Bourdieu’s Theory of Social Distinction

French sociologist Pierre Bourdieu introduced the theory of social distinction in the late 1970s. In a nutshell, this theory explains how people differentiate themselves from others based on their cultural and social preferences. According to Bourdieu, individuals use cultural practices to signify their social position and create boundaries between themselves and others.

The Three Types of Capital

Central to Bourdieu’s theory are the three types of capital: economic, social, and cultural. Economic capital refers to wealth and financial resources, whereas social capital is the network of relationships an individual has with others. Cultural capital, on the other hand, comprises non-financial assets such as education, language proficiency, and aesthetic tastes.

Bourdieu argued that individuals use cultural capital to establish their social position. The greater one’s cultural capital is, the higher their status in society. For instance, someone who speaks multiple languages or has a degree from a prestigious institution is likely to be viewed as more cultured than someone who doesn’t possess these attributes.

Cultural Practices Shape Social Class

Bourdieu believed that an individual’s cultural practices reflect their social class position. For example, people from working-class backgrounds tend to have different tastes in music and art than those from upper-class backgrounds. These differences are not innate but rather shaped by one’s upbringing and environment.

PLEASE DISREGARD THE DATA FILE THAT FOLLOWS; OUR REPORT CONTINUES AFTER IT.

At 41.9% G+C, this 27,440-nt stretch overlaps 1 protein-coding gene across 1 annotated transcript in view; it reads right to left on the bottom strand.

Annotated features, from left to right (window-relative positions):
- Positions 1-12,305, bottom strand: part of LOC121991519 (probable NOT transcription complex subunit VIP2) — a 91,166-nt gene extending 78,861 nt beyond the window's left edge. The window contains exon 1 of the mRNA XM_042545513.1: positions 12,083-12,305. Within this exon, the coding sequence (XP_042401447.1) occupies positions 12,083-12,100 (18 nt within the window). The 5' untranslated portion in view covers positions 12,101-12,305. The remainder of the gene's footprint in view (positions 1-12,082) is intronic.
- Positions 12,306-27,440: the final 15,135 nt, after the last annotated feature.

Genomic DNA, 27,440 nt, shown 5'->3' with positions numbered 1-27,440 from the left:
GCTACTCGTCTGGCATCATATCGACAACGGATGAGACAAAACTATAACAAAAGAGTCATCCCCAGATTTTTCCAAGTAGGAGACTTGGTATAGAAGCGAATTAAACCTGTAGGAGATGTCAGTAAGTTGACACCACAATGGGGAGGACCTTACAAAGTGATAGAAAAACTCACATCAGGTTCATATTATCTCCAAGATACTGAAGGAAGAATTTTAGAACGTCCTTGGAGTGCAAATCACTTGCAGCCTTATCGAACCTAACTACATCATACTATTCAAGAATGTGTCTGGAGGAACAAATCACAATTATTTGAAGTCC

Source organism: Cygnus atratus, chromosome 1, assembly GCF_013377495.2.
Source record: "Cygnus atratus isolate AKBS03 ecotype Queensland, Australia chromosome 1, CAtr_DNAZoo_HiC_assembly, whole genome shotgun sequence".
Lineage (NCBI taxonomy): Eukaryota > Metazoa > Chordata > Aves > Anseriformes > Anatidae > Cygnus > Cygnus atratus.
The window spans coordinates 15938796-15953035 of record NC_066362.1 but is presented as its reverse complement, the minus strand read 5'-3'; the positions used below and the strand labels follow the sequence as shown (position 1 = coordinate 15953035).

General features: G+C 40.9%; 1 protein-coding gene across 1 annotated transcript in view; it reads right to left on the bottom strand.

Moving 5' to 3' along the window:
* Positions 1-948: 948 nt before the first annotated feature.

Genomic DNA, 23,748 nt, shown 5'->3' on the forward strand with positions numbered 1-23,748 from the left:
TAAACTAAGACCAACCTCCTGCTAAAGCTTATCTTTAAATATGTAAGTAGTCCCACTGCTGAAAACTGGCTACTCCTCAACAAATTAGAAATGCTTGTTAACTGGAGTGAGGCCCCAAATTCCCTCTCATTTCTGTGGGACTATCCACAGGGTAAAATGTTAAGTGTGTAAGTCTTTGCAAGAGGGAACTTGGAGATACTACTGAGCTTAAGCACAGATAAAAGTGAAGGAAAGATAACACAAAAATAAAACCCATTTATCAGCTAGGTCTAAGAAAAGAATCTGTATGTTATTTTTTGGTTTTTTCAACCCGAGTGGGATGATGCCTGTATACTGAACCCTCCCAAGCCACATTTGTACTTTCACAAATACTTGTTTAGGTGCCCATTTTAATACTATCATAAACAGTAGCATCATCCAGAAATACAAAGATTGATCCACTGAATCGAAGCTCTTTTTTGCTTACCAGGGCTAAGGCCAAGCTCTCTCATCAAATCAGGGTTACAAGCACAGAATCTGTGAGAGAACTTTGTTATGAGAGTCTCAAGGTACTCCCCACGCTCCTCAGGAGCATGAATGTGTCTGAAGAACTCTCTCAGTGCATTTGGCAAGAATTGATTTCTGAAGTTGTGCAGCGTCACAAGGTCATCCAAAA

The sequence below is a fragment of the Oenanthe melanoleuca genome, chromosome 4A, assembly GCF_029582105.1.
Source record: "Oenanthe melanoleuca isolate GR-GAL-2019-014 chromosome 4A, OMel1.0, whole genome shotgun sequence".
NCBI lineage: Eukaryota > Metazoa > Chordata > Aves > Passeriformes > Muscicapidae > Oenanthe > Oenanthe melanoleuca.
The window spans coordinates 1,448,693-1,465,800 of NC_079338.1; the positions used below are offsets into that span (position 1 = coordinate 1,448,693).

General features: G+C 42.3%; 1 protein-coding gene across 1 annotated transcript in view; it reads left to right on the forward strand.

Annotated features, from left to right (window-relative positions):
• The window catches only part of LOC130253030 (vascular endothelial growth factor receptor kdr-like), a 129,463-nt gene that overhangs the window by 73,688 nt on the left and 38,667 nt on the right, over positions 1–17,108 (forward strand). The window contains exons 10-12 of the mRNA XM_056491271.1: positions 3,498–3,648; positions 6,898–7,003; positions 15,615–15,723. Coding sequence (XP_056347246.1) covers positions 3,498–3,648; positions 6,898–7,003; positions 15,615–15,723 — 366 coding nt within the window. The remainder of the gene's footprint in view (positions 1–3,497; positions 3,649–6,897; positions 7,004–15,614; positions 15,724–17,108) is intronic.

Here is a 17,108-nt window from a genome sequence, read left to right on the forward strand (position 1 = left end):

Bourdieu observed that certain forms of culture are valued more highly than others in society. High culture or “legitimate” culture (such as classical music or literature) is associated with upper-class tastes while popular culture (such as hip-hop or reality TV) is associated with working-class tastes.

The Role of Taste

Taste is central to Bourdieu’s theory of social distinction. He argued that taste is not innate but rather learned and shaped by one’s social class position. Taste signifies one’s cultural capital and is used to distinguish oneself from others.

For instance, a person who likes avant-garde art may be viewed as more cultured than someone who likes pop art. This preference for avant-garde art is seen as a marker of high cultural capital. In contrast, someone who likes pop art may be viewed as having lower cultural capital.

Conclusion

Bourdieu’s theory of social distinction highlights how individuals use cultural practices to establish their social position. This theory underscores the importance of cultural capital in shaping one’s status in society. It also emphasizes the role of taste in creating boundaries between different social classes.

This theory has been influential in sociology and has contributed to discussions around the relationship between culture and inequality.